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How do law’s narratives construct one of its central objects: the human body? This essay explores legal constructions of the human body: both in its idealized form, and in the negative ontological spaces of injury, disability, death, and dehumanization that surround that ideal.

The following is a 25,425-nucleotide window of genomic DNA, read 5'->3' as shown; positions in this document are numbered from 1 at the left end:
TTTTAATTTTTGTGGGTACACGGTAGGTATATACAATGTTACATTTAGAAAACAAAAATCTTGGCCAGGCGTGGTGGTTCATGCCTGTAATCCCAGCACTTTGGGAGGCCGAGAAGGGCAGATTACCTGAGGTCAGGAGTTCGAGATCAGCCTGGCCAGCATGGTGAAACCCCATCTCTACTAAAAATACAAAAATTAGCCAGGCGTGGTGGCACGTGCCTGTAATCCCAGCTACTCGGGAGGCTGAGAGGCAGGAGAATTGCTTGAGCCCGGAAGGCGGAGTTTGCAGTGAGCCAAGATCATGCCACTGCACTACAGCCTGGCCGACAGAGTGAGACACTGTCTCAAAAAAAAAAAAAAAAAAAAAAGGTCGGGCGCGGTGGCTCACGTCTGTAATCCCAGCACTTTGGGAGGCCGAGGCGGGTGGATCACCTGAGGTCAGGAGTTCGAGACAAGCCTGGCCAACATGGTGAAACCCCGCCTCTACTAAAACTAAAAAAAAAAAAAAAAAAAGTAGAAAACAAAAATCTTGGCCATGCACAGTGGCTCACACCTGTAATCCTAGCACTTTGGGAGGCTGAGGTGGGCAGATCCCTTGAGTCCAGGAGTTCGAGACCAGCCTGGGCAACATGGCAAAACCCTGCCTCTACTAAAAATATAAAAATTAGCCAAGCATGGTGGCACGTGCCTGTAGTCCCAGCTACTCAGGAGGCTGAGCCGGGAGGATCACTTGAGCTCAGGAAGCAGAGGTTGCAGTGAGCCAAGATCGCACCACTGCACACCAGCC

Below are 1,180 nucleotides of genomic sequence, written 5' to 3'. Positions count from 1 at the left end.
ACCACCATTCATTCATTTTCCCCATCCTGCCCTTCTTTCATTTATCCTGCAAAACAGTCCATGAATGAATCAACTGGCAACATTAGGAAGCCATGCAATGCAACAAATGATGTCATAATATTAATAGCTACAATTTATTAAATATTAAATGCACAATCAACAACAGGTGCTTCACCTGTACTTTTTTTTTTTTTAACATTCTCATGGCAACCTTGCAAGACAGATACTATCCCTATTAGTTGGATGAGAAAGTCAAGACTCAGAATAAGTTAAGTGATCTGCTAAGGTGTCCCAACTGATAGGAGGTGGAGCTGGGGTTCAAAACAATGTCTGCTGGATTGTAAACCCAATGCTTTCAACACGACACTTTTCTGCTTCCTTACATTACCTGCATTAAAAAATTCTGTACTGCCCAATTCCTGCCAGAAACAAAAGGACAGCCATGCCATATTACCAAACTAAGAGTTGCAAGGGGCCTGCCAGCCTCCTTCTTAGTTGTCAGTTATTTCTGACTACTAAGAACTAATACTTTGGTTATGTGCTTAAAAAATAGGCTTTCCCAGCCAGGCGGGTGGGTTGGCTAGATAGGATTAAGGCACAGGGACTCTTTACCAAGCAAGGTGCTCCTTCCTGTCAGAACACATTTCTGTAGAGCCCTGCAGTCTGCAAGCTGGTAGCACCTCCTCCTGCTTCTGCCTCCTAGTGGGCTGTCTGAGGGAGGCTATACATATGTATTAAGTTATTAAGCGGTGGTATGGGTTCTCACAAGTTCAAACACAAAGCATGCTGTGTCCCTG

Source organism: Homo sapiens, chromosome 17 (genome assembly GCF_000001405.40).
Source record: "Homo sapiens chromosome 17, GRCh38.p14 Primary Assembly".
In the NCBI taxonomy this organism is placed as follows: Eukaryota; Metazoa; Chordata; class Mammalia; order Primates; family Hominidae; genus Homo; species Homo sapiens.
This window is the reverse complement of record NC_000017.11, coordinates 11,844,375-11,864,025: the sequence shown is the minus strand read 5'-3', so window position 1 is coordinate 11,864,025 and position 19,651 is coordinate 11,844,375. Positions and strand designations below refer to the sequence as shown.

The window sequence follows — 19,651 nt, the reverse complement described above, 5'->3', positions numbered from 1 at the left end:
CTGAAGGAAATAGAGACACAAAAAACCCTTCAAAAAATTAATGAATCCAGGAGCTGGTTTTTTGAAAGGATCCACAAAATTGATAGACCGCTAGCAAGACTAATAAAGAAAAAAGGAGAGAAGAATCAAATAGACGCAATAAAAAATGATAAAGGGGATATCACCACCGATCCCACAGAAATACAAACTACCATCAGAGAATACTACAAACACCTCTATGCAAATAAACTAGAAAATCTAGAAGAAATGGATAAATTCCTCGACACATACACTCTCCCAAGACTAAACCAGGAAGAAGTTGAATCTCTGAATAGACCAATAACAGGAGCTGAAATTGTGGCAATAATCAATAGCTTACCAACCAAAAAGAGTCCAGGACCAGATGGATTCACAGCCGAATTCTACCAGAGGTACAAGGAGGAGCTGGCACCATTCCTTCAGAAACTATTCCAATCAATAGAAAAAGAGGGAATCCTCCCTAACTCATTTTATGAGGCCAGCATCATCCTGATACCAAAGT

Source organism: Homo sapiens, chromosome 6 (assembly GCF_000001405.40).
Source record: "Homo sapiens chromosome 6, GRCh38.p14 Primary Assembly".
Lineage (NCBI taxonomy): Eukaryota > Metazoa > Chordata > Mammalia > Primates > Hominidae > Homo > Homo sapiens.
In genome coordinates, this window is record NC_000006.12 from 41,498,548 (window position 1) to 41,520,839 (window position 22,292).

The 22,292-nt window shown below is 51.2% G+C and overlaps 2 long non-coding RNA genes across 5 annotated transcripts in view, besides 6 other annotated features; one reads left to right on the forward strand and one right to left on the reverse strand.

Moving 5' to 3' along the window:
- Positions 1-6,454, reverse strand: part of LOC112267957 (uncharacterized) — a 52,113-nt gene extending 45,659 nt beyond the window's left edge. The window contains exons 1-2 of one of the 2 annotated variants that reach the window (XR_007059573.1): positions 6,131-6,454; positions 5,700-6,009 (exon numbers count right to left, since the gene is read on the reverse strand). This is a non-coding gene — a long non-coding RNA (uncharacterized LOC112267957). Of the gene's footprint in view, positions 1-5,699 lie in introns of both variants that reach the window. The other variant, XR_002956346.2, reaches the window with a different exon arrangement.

Bodies are “the very ‘stuff’ of law.” There are few areas of law where the human body does not, somewhere, require definition. For instance, without a concept of the body, there can be no consequent constructions of personhood, nakedness, state intrusion, injury, disability, duty of care, aging, or the moment of death, to name only a few.